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Rick Perry’s 20% Flat Tax Plan – An ‘Opt Out’

From the editorial pages of the Wall Street Journal:

My Tax and Spending Reform Plan

Individuals will have the option of paying a 20% flat-rate income tax and I’ll cap spending at 18% of GDP.

OCTOBER 25, 2011

The folks in Washington might not like to hear it, but the plain truth is the U.S. government spends too much. Taxes are too high, too complex, and too riddled with special interest loopholes. And our expensive entitlement system is unsustainable in the long run.

Without significant change quickly, our nation will go the way of some in Europe: mired in debt and unable to pay our bills. President Obama and many in Washington seem unable or unwilling to tackle these issues, either out of fear of alienating the left or because they want Americans to be dependent on big government.

On Tuesday I will announce my "Cut, Balance and Grow" plan to scrap the current tax code, lower and simplify tax rates, cut spending and balance the federal budget, reform entitlements, and grow jobs and economic opportunity.

The plan starts with giving Americans a choice between a new, flat tax rate of 20% or their current income tax rate.

So this plan does not scrap the current tax code.

The new flat tax preserves mortgage interest, charitable and state and local tax exemptions for families earning less than $500,000 annually, and it increases the standard deduction to $12,500 for individuals and dependents.

So this plan still punishes ‘the rich’ who make more than $500,000. And how long will it be before Congress lowers that cut off to $250,000, and then lower still?

This simple 20% flat tax will allow Americans to file their taxes on a postcard, saving up to $483 billion in compliance costs. By eliminating the dozens of carve-outs that make the current code so incomprehensible, we will renew incentives for entrepreneurial risk-taking and investment that creates jobs, inspires Americans to work hard and forms the foundation of a strong economy.

But ‘the rich,’ with their accountants and tax lawyers

My plan also abolishes the death tax once and for all, providing needed certainty to American family farms and small businesses.

My plan restores American competitiveness in the global marketplace and provides strong incentives for U.S.-based employers to build new factories and create thousands of jobs here at home.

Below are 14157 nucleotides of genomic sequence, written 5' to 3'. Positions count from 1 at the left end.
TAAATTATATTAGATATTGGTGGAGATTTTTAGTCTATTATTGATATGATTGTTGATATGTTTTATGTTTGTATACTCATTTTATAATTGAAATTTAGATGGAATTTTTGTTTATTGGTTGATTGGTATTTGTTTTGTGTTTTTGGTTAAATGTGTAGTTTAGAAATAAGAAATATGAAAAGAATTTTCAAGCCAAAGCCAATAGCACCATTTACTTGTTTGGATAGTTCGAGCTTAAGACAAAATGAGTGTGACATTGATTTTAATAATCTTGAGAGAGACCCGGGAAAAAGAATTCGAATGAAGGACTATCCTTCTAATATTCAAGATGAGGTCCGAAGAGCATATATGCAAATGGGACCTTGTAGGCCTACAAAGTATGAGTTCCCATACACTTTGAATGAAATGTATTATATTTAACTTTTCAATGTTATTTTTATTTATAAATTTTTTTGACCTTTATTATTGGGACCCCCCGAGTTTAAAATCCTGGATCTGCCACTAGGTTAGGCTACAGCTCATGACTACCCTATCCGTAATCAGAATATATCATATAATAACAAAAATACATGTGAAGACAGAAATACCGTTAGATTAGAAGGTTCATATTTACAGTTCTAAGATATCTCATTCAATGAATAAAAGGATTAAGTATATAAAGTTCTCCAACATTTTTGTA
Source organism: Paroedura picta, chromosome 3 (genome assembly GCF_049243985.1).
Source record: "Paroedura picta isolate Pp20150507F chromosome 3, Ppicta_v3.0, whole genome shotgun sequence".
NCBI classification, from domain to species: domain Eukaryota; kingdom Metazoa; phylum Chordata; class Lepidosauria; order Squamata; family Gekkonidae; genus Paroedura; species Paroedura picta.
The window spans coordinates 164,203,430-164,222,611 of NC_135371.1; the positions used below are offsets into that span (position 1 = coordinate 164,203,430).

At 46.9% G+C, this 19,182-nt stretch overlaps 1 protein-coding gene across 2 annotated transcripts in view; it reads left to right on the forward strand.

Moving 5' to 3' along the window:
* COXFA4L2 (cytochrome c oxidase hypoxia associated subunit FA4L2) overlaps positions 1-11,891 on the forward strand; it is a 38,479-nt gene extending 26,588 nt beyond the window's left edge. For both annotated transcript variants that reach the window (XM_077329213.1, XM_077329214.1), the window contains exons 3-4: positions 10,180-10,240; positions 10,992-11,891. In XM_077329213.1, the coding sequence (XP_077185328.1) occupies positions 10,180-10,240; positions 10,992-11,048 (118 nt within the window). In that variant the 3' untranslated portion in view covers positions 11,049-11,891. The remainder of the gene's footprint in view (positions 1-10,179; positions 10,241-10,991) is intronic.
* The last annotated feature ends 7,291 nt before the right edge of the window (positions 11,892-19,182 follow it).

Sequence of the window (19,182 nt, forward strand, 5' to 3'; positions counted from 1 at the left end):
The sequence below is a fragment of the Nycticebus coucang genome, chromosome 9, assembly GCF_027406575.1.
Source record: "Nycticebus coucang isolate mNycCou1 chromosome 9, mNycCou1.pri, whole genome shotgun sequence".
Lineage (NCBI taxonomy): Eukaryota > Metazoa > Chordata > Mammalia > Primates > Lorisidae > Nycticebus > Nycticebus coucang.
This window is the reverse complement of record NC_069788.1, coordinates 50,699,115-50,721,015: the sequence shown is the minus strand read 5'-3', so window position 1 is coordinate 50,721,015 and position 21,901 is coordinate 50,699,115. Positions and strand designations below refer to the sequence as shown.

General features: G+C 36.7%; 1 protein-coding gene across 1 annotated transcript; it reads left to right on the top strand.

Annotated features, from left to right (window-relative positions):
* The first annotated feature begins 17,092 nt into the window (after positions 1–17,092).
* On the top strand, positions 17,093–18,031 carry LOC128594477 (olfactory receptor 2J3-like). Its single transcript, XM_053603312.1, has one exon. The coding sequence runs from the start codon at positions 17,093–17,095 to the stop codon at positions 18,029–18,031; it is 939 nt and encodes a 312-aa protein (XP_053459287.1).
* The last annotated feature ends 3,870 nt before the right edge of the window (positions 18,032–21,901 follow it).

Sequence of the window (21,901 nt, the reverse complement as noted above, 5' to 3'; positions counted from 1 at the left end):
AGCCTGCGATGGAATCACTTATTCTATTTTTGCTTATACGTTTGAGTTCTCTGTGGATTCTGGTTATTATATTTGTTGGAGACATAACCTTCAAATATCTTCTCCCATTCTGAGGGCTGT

First, we will lower the corporate tax rate to 20%—dropping it from the second highest in the developed world to a rate on par with our global competitors.

The US corporate tax rate is actually the highest in the world, since Japan has recently lowered theirs. (Japan’s top corporate tax in 2011 is now fixed at 30%.)

Second, we will encourage the swift repatriation of some of the $1.4 trillion estimated to be parked overseas by temporarily lowering the rate to 5.25%. And third, we will transition to a "territorial tax system"—as seen in Hong Kong and France, for example—that only taxes in-country income.

The mind-boggling complexity of the current tax code helps large corporations with lawyers and accountants devise the best tax-avoidance strategies money can buy. That is why Cut, Balance and Grow also phases out corporate loopholes and special-interest tax breaks to provide a level playing field for employers of all sizes.

There really aren’t that many loopholes left. And those that are left often do help the industries that they address, which is usually a good thing.

To help older Americans, we will eliminate the tax on Social Security benefits, boosting the incomes of 17 million current beneficiaries who see their benefits taxed if they continue to work and earn income in addition to Social Security earnings.

We will eliminate the tax on qualified dividends and long-term capital gains to free up the billions of dollars Americans are sitting on to avoid taxes on the gain.

This will go over big with the OWS crowd. But in reality everyone with a 401K has to pay capital gains tax.

All of these tax cuts will be meaningless if we do not control federal spending. Last year the government spent $1.3 trillion more than it collected, and total federal debt now approaches $15 trillion. By the end of 2011, the Office of Management and Budget expects the gross amount of federal debt to exceed the size of America’s entire economy for the first time in over 65 years.

Under my plan, we will establish a clear goal of balancing the budget by 2020. It will be an extremely difficult task exacerbated by the current economic crisis and our need for significant tax cuts to spur growth. But that growth is what will get us to balance, if we are willing to make the hard decisions of cutting.